Today’s recipe is a previously mentioned gift from Farhan at happygrub. When she sent me a package of amazing goodies from Singapore, she wasn’t allowed to send the tin of cardamom milk that she had planned to include. However, it made the 10 000 km journey anyway, straight from the note Farhan tucked into the package into my idea bank. As soon as I read about this milk, I was intrigued, so I asked for more details. Farhan told me “masala tea is made by boiling cardamom pods which are crushed with the tea and milk, then strained before serving. The cardamom milk is just a shortcut and can be poured straight into the mug from the fridge. It’s nice. You should make a large batch and store it, have it with Indian tea and condensed milk. That’s how tea/coffee is drunk all over Asia. No one drank fresh milk in coffee or tea till Starbucks came.” (Hope it’s okay that I’m quoting you, Farhan!)

Today was  particularly gloomy in Edmonton, without even a hint of sun from morning till night. Just varying shades of grey. Not to mention the abbreviated day–sunrise at 8 AM, sunset at 4:30… and it’s only getting shorter. If ever there was a day that needed spicing up, it was today. So I decided to make a batch of cardamom milk. I added it to Indian tea (straight out of my Singapore package, and brewed strong), and it was lovely. I made a big batch, just like Farhan recommended, so I’d have more on hand. When I was recipe planning, I thought a bit of sugar added to the milk would be a good idea, to help with preservation (does that make sense at all? I don’t know, but it tastes good!) The milk added to tea gave a hint of the exotic without being over-the-top complex, like chai is. It’s a perfect antidote to winter cold.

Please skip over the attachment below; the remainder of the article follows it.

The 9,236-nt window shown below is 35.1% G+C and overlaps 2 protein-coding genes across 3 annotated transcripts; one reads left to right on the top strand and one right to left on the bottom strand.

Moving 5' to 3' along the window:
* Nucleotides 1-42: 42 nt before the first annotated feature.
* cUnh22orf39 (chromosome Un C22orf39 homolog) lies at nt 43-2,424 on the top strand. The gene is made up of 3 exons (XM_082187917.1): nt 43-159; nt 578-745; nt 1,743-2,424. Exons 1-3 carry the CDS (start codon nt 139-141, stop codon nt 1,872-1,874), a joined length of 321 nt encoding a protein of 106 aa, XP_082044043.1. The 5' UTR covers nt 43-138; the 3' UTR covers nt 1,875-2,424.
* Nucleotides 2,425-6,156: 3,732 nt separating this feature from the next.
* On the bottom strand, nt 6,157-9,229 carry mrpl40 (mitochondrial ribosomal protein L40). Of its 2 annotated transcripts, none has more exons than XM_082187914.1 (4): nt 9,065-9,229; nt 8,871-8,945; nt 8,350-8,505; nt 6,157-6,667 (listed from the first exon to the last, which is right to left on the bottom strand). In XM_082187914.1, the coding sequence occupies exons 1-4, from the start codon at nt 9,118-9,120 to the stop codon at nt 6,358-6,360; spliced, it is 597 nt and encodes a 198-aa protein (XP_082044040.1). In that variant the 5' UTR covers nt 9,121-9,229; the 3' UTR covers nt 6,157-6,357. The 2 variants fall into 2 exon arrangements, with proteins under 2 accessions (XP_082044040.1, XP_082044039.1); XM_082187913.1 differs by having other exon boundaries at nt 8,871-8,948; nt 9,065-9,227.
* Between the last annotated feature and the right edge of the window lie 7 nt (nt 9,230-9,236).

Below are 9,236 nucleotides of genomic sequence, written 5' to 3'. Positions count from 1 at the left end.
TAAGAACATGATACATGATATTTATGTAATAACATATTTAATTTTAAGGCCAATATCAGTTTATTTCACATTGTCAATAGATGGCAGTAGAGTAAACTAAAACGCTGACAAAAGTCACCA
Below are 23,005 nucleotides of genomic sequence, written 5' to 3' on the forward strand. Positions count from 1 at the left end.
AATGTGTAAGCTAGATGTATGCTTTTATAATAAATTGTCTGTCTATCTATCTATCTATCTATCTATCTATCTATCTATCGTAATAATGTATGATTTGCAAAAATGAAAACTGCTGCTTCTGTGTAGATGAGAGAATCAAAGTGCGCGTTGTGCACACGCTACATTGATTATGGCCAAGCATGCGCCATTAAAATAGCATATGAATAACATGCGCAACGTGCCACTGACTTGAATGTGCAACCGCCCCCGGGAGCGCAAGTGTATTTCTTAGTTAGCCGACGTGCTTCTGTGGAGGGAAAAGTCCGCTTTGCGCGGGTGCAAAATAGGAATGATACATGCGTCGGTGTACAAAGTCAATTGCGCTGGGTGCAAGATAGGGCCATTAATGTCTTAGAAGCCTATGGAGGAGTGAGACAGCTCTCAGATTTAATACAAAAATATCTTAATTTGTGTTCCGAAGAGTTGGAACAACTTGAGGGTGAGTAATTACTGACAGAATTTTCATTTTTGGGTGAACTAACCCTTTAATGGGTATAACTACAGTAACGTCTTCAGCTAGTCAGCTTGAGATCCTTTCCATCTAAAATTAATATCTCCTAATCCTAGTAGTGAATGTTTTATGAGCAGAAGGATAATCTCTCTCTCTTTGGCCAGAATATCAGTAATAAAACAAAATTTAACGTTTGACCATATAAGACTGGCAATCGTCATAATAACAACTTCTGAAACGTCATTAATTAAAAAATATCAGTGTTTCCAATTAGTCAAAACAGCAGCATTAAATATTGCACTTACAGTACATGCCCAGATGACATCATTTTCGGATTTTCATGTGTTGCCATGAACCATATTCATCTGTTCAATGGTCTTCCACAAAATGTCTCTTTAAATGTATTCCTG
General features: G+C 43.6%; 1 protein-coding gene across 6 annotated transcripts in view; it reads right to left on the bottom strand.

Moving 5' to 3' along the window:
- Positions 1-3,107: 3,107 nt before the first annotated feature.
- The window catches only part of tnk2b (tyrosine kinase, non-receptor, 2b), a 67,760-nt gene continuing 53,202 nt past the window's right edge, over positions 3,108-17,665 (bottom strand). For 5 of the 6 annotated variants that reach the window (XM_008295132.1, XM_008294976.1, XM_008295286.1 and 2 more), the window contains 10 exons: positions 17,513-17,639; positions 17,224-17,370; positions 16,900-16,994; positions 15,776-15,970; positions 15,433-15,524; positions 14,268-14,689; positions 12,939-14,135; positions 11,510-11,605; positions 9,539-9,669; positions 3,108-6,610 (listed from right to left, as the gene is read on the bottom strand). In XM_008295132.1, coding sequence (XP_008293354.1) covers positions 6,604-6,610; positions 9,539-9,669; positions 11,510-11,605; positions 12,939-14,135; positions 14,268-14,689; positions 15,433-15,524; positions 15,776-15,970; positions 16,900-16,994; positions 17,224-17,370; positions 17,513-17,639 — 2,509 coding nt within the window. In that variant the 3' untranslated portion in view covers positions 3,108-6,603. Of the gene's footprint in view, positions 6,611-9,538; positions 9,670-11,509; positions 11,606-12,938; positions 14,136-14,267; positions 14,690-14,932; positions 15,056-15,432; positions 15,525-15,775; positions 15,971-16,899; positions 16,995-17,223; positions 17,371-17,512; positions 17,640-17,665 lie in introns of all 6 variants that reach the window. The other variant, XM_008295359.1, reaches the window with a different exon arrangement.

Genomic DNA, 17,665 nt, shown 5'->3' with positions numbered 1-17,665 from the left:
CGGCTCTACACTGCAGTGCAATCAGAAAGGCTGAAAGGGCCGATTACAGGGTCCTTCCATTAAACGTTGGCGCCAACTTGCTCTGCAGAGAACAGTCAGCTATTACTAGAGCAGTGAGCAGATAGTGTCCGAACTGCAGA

Cardamom Milk
I didn’t have a recipe for this, so I winged it. Feel free to experiment with your own proportions. And let me know if you come up with something divine!

3 cups milk
1/3 cup sugar
10-15 green cardamom pods*, slightly crushed

Combine all ingredients in a saucapan, and warm over medium-low heat until milk seems like it’s going to start boiling any second. Remove from heat and allow the cardamom to steep in the milk for 20 minutes. Strain cardamom seeds and pods out of milk and store your finished product in the fridge.

To use this milk with tea, I brewed strong tea and filled my cup 3/4 with tea, topping up the rest with cardamom milk. Next time I’ll try some condensed milk, although I found this mixture to be plenty sweet for me.

*if you’re looking for cardamom, try finding it in an Indian market, or the “ethnic” aisle of the supermarket (in Edmonton, Superstore has it cheap). Cardamom is WAY cheaper there than in specialty markets. By cheaper, I mean $5 compared to $13, at least in Edmonton.

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